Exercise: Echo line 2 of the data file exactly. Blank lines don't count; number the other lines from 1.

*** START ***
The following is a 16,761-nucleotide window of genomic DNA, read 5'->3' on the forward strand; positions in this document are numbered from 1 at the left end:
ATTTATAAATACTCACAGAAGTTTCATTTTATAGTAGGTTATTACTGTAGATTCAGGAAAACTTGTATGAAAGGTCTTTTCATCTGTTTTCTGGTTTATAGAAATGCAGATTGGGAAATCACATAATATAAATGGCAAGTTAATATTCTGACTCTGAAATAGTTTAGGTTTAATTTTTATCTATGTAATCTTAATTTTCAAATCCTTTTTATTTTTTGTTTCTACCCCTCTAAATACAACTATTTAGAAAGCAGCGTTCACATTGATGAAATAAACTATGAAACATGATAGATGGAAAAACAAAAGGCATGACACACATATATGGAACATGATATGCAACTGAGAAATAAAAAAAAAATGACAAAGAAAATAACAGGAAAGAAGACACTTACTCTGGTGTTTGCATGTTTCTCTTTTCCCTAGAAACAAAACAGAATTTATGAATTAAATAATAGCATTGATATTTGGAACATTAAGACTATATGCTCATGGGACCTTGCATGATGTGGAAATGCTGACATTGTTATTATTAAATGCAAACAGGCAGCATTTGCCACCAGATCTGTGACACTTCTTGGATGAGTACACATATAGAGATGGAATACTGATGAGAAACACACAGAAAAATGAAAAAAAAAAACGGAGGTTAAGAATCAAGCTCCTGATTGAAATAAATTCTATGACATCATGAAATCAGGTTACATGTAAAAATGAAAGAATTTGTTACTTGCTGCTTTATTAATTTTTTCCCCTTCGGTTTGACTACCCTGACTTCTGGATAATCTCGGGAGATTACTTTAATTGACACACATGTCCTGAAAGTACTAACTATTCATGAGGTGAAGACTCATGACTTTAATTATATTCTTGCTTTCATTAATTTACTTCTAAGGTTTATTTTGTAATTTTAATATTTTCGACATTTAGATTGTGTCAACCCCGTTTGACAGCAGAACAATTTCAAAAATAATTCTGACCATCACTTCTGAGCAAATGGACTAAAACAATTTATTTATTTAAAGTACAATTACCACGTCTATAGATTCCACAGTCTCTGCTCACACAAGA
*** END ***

ATTTATAAATACTCACAGAAGTTTCATTTTATAGTAGGTTATTACTGTAGATTCAGGAAAACTTGTATGAAAGGTCTTTTCATCTGTTTTCTGGTTTATAGAAATGCAGATTGGGAAATCACATAATATAAATGGCAAGTTAATATTCTGACTCTGAAATAGTTTAGGTTTAATTTTTATCTATGTAATCTTAATTTTCAAATCCTTTTTATTTTTTGTTTCTACCCCTCTAAATACAACTATTTAGAAAGCAGCGTTCACATTGATGAAATAAACTATGAAACATGATAGATGGAAAAACAAAAGGCATGACACACATATATGGAACATGATATGCAACTGAGAAATAAAAAAAAAATGACAAAGAAAATAACAGGAAAGAAGACACTTACTCTGGTGTTTGCATGTTTCTCTTTTCCCTAGAAACAAAACAGAATTTATGAATTAAATAATAGCATTGATATTTGGAACATTAAGACTATATGCTCATGGGACCTTGCATGATGTGGAAATGCTGACATTGTTATTATTAAATGCAAACAGGCAGCATTTGCCACCAGATCTGTGACACTTCTTGGATGAGTACACATATAGAGATGGAATACTGATGAGAAACACACAGAAAAATGAAAAAAAAAAACGGAGGTTAAGAATCAAGCTCCTGATTGAAATAAATTCTATGACATCATGAAATCAGGTTACATGTAAAAATGAAAGAATTTGTTACTTGCTGCTTTATTAATTTTTTCCCCTTCGGTTTGACTACCCTGACTTCTGGATAATCTCGGGAGATTACTTTAATTGACACACATGTCCTGAAAGTACTAACTATTCATGAGGTGAAGACTCATGACTTTAATTATATTCTTGCTTTCATTAATTTACTTCTAAGGTTTATTTTGTAATTTTAATATTTTCGACATTTAGATTGTGTCAACCCCGTTTGACAGCAGAACAATTTCAAAAATAATTCTGACCATCACTTCTGAGCAAATGGACTAAAACAATTTATTTATTTAAAGTACAATTACCACGTCTATAGATTCCACAGTCTCTGCTCACACAAGA